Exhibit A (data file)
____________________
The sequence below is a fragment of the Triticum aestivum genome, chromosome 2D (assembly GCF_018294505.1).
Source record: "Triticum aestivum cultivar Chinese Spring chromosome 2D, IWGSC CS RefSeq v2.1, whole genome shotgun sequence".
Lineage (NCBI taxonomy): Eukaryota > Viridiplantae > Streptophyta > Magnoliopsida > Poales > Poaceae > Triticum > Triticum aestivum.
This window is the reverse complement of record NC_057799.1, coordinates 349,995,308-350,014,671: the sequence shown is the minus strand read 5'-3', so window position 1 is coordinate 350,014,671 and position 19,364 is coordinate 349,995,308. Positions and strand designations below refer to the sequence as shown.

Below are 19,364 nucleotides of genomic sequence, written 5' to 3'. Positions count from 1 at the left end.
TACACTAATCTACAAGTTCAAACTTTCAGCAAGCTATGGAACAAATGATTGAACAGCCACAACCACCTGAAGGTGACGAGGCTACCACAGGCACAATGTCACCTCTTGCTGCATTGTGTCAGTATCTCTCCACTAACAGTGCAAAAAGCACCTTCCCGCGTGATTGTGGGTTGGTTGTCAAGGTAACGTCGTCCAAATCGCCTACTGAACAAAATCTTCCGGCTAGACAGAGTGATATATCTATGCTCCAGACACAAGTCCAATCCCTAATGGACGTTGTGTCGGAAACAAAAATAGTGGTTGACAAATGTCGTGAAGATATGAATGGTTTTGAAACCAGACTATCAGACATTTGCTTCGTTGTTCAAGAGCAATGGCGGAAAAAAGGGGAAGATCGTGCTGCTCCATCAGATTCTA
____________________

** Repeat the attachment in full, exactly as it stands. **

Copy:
The sequence below is a fragment of the Triticum aestivum genome, chromosome 2D (assembly GCF_018294505.1).
Source record: "Triticum aestivum cultivar Chinese Spring chromosome 2D, IWGSC CS RefSeq v2.1, whole genome shotgun sequence".
Lineage (NCBI taxonomy): Eukaryota > Viridiplantae > Streptophyta > Magnoliopsida > Poales > Poaceae > Triticum > Triticum aestivum.
This window is the reverse complement of record NC_057799.1, coordinates 349,995,308-350,014,671: the sequence shown is the minus strand read 5'-3', so window position 1 is coordinate 350,014,671 and position 19,364 is coordinate 349,995,308. Positions and strand designations below refer to the sequence as shown.

Below are 19,364 nucleotides of genomic sequence, written 5' to 3'. Positions count from 1 at the left end.
TACACTAATCTACAAGTTCAAACTTTCAGCAAGCTATGGAACAAATGATTGAACAGCCACAACCACCTGAAGGTGACGAGGCTACCACAGGCACAATGTCACCTCTTGCTGCATTGTGTCAGTATCTCTCCACTAACAGTGCAAAAAGCACCTTCCCGCGTGATTGTGGGTTGGTTGTCAAGGTAACGTCGTCCAAATCGCCTACTGAACAAAATCTTCCGGCTAGACAGAGTGATATATCTATGCTCCAGACACAAGTCCAATCCCTAATGGACGTTGTGTCGGAAACAAAAATAGTGGTTGACAAATGTCGTGAAGATATGAATGGTTTTGAAACCAGACTATCAGACATTTGCTTCGTTGTTCAAGAGCAATGGCGGAAAAAAGGGGAAGATCGTGCTGCTCCATCAGATTCTA